BBC Siri

Siri Corrects Weatherman Live on Television

Siri decided to offer its own take on the weather to BBC meteorologist Tomasz Schafernaker while he was on the air. The voice assistant contradicted Schafernaker while he was live on the air in a perfectly timed reminder of the quirks of voice and AI technology.

Weather Disagreements

Schafernaker was wearing an Apple Watch while discussing the weather, specifically the snowstorm in Minneapolis. In the middle of his report, Siri loudly proclaimed that snow was not in fact inbound. Schafernaker attempted to gloss over the disagreement with his voice assistant, but his co-host found the moment far too funny to not highlight for a minute or two, saying that he thought there was snow in the forecast after Siri’s comment.

“Yeah but it probably doesn’t know what place I’m talking about,” Schafernaker responded.

The meteorologist eventually admitted that he should not have worn an Apple Watch during his segment. Afterward, Schafernaker took to Twitter to make the point that Siri had activated and spoken up without him deliberately awakening the voice assistant with the deliberate use of the ‘Hey Siri’ wake word. While the awakening was accidental, it likely didn’t happen for no reason. Either someone in the studio may have said ‘Hey Siri’ or something similar at just the right moment or the gesture Schafernaker  made when he raised his wrist to point at the screen may have activated Siri. The sleeve of his shirt may even have pressed the button on the Apple Watch long enough to awaken the voice assistant.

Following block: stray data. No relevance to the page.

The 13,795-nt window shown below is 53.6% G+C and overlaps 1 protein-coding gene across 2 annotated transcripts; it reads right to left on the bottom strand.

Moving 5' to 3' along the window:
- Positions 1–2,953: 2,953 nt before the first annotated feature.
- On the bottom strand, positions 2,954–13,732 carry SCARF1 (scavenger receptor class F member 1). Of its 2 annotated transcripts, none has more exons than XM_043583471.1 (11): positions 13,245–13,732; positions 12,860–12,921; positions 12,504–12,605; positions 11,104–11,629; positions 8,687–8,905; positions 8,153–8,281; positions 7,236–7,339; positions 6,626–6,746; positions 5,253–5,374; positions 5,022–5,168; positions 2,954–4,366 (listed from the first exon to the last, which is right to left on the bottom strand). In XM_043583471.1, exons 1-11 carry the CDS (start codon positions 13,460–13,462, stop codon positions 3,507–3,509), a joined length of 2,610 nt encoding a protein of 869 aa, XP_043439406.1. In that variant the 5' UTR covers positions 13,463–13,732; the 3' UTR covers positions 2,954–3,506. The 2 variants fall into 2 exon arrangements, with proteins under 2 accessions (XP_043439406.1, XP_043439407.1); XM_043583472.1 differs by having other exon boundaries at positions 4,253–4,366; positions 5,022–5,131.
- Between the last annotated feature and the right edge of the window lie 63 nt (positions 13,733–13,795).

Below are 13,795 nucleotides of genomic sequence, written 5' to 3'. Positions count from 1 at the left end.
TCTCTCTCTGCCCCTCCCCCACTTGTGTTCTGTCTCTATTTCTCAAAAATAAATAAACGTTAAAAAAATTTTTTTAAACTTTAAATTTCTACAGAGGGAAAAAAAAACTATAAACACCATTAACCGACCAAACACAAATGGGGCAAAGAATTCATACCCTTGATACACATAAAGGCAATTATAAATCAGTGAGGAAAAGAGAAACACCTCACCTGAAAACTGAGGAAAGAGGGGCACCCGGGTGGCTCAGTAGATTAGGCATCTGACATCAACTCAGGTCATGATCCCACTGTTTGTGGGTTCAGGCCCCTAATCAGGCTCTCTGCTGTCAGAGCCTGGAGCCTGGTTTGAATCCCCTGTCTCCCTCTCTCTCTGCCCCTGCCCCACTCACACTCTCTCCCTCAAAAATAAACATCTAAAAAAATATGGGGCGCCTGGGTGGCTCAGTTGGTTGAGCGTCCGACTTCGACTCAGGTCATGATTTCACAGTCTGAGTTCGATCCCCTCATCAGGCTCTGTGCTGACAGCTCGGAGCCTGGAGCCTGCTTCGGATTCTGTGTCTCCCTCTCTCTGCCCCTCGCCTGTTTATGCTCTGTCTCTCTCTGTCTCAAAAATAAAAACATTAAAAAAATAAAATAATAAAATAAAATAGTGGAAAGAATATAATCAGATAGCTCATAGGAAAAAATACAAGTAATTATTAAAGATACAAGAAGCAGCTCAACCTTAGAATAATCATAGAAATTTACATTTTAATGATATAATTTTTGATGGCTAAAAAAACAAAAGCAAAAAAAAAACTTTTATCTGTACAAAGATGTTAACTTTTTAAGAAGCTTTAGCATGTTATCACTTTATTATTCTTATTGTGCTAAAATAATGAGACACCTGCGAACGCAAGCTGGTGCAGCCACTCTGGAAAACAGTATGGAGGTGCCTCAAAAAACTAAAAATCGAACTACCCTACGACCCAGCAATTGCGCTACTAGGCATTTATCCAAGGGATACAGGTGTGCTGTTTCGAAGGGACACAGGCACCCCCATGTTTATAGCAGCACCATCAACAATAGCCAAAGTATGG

Accidental Awakenings

Voice assistants are awoken by mistake all of the time, if rarely in as spectacular a manner as this weatherman experienced. A  2018 Voicebot survey found that 28.5 percent of smart speaker users have noticed false wake-ups at least once a day, and 43.7 percent at least once per month. Normally, this just requires telling the voice assistant to stop listening, but it can be annoying even if it isn’t on live television.

The bigger problem is how those accidental recordings affect user privacy. This summer saw Apple and other voice assistant developers all face scrutiny over their quality control and improvement practices, particularly the use of contractors to listen to snippets of audio. Accidental recordings meant that contractors heard sounds and conversations people did not realize were being recorded. Apple eventually apologized and changed its program for Siri to leave out contractors altogether. That’s not much help for TV personalities getting contradicted by their voice assistants, but at least it shows Siri understood the bigger topic under discussion, even if it got the geography and timing all wrong.


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